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RE: filmscanners: Negatives vs. slides in new scanners



Rob,
the scene I chose for my test was a *bit* contrasty, still the slide was
well exposed, and details in the shadows were perfectly visible even by
holding up the slide against a window. What I meant to test wasn't the
latitude of negatives vs. slides, which needs no test, but the capability of
the scanner to read from a slide, which has a higher density than a negative
(that is, there is a bigger difference between the lightest and the darkest
values *on the film*: this was another point agreed upon in the photo.net
thread I mentioned).
I didn't use Vuescan, but I played with Nikonscan analog gain and each
Photoshop trick in my bag, still the difference between the two scans was so
big to convince me that it was an unfair match, given that the negative
already has the advantage of a wider latitude.
If anybody is interested, I can post (maybe off-list) the two jpgs of the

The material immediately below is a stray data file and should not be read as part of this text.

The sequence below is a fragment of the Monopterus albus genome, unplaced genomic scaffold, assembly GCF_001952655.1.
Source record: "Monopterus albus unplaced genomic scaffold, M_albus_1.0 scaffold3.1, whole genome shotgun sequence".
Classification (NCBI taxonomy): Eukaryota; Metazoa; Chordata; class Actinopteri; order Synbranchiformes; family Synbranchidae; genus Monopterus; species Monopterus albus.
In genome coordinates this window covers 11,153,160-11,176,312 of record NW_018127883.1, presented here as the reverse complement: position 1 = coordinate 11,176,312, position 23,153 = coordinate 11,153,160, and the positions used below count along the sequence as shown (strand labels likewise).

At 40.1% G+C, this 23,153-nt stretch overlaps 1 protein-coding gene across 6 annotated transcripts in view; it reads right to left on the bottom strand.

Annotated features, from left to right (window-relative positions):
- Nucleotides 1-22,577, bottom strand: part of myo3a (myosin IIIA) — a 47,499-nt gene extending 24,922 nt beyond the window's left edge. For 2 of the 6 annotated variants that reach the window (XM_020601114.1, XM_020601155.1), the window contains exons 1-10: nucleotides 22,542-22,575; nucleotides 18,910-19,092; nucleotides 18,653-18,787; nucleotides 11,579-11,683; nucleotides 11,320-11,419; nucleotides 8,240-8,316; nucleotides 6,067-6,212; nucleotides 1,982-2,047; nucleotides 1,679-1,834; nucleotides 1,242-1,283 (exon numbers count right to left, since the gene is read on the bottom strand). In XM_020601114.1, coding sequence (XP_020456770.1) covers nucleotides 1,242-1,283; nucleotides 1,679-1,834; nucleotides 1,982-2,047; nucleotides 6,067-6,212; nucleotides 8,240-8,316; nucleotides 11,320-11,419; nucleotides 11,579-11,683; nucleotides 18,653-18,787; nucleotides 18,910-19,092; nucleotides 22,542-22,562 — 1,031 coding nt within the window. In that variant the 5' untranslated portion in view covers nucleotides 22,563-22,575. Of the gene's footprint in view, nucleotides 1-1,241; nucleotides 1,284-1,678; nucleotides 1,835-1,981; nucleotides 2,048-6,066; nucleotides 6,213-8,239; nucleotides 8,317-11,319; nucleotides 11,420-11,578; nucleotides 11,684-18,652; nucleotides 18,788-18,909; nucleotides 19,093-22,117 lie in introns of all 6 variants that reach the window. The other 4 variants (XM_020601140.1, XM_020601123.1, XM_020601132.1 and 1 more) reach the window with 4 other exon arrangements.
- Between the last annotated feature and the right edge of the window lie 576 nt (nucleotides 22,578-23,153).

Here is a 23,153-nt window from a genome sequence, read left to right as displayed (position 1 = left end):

scans (the image was of a street partly lit by the late afternoon sun and
partly shadowy, and the slide scan has washed out colors in the sunny parts
and way darker shadows).

-----Original Message-----
From: Rob Geraghty [mailto:harper@wordweb.com]
Sent: venerd 27 aprile 2001 00.23
To: filmscanners@halftone.co.uk
Subject: RE: filmscanners: Negatives vs. slides in new scanners


Alessandro wrote:
> After reading a long thread on photo.net, which finally stated
> that, due to Dmax values, low-end scanners work best with
> negatives and hi-end with slides, I made my own little test
> with my LS-30 by shooting the same (a bit contrasty) scene
> with Kodak Supra 100 and Fuji Provia F 100, and can confirm
> that the scan from the negative is FAR better

With a contrasty scene there will always be more detail in a neg
than a slide.  There is always (AFAIK) more exposure latitude in
neg film than slide film.

However, I am surprised that you consider Supra 100 "far better"
than Provia 100F.  My conclusion is exactly the reverse using
the same scanner for *well exposed* images.  Basing your
conclusion on a high contrast image isn't IMO reasonable,
but it depends on what you're expecting to achieve.

> Back to the question: is the (theoretical) 4.0 Dmax enough to
> have scans from slides at least as good as those from negatives?

I'd be interested to hear the responses from others with more
expensive scanners but as far as I can make out, the answer
is no - simply because the information isn't on the film.

<snip>




 




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